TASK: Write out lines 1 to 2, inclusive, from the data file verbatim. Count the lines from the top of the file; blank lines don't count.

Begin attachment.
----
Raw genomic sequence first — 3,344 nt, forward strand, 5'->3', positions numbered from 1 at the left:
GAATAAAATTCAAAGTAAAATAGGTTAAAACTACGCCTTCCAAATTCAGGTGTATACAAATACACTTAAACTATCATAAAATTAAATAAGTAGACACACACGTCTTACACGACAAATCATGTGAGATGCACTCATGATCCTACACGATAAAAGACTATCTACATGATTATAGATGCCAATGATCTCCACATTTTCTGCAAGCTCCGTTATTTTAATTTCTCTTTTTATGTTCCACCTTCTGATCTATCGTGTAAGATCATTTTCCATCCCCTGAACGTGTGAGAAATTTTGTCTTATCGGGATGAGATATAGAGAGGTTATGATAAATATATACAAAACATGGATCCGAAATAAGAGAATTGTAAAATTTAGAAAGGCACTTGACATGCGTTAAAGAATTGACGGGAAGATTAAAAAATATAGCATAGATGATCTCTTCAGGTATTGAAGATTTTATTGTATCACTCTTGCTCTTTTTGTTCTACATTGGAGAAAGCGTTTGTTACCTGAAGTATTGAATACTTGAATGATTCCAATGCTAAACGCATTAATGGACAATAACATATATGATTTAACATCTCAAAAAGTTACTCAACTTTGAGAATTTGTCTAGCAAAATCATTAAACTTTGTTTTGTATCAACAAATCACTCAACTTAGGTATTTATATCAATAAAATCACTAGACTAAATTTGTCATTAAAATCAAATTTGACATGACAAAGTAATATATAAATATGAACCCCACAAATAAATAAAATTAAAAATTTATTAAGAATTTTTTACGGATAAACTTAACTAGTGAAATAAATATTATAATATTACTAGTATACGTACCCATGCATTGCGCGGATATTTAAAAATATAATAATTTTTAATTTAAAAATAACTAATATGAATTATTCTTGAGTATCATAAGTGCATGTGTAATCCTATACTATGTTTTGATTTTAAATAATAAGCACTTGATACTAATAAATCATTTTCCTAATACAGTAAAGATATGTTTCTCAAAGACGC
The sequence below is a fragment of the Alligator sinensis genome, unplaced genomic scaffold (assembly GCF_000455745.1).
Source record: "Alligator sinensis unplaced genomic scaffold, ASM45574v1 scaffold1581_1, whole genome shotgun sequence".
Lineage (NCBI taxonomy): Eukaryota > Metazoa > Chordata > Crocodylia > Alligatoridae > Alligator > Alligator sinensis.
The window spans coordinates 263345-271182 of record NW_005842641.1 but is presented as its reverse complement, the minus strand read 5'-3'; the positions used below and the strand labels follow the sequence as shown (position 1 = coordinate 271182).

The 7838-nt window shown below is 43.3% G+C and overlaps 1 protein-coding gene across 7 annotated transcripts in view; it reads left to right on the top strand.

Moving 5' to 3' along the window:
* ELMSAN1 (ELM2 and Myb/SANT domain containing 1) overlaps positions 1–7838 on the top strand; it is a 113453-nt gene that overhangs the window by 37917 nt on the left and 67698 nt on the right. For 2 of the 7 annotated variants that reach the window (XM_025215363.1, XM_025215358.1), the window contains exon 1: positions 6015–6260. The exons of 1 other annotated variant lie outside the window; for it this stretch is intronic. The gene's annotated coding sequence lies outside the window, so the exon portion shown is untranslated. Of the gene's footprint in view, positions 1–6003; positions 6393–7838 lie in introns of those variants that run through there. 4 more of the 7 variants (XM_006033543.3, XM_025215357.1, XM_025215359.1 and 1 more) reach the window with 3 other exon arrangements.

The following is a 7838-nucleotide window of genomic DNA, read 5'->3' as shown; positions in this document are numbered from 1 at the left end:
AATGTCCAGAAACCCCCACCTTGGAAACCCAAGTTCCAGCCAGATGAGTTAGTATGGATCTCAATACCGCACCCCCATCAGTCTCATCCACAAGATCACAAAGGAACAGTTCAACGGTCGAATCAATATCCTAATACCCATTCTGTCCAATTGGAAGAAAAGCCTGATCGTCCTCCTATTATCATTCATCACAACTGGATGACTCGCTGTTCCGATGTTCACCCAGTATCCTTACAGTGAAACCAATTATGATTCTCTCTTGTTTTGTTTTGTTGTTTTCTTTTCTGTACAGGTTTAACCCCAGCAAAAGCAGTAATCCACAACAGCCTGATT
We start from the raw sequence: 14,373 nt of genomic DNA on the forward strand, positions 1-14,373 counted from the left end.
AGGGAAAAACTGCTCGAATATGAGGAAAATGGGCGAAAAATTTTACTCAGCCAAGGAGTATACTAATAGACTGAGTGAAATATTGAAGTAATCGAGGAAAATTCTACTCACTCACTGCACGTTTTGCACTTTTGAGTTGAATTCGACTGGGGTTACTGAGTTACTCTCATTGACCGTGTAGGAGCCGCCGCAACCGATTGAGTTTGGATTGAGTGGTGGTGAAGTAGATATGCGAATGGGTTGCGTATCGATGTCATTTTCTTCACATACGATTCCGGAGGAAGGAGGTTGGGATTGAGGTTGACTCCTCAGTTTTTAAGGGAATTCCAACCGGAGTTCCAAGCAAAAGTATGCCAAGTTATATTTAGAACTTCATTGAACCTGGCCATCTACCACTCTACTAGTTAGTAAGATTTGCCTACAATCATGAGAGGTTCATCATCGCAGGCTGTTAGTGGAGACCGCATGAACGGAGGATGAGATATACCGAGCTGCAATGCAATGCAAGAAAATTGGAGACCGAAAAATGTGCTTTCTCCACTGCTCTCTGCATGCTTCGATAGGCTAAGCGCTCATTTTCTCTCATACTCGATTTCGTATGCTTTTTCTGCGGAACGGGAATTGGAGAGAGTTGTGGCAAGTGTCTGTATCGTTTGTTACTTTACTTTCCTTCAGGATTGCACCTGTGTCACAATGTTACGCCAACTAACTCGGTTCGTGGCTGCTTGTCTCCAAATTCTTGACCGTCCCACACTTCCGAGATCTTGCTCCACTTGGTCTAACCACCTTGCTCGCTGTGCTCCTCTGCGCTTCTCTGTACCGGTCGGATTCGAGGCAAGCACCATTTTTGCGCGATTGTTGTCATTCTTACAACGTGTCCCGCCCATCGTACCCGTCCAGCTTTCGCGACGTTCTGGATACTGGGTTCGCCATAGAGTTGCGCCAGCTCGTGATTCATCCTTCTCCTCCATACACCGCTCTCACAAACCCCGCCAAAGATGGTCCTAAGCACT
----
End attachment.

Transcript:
Raw genomic sequence first — 3,344 nt, forward strand, 5'->3', positions numbered from 1 at the left:
GAATAAAATTCAAAGTAAAATAGGTTAAAACTACGCCTTCCAAATTCAGGTGTATACAAATACACTTAAACTATCATAAAATTAAATAAGTAGACACACACGTCTTACACGACAAATCATGTGAGATGCACTCATGATCCTACACGATAAAAGACTATCTACATGATTATAGATGCCAATGATCTCCACATTTTCTGCAAGCTCCGTTATTTTAATTTCTCTTTTTATGTTCCACCTTCTGATCTATCGTGTAAGATCATTTTCCATCCCCTGAACGTGTGAGAAATTTTGTCTTATCGGGATGAGATATAGAGAGGTTATGATAAATATATACAAAACATGGATCCGAAATAAGAGAATTGTAAAATTTAGAAAGGCACTTGACATGCGTTAAAGAATTGACGGGAAGATTAAAAAATATAGCATAGATGATCTCTTCAGGTATTGAAGATTTTATTGTATCACTCTTGCTCTTTTTGTTCTACATTGGAGAAAGCGTTTGTTACCTGAAGTATTGAATACTTGAATGATTCCAATGCTAAACGCATTAATGGACAATAACATATATGATTTAACATCTCAAAAAGTTACTCAACTTTGAGAATTTGTCTAGCAAAATCATTAAACTTTGTTTTGTATCAACAAATCACTCAACTTAGGTATTTATATCAATAAAATCACTAGACTAAATTTGTCATTAAAATCAAATTTGACATGACAAAGTAATATATAAATATGAACCCCACAAATAAATAAAATTAAAAATTTATTAAGAATTTTTTACGGATAAACTTAACTAGTGAAATAAATATTATAATATTACTAGTATACGTACCCATGCATTGCGCGGATATTTAAAAATATAATAATTTTTAATTTAAAAATAACTAATATGAATTATTCTTGAGTATCATAAGTGCATGTGTAATCCTATACTATGTTTTGATTTTAAATAATAAGCACTTGATACTAATAAATCATTTTCCTAATACAGTAAAGATATGTTTCTCAAAGACGC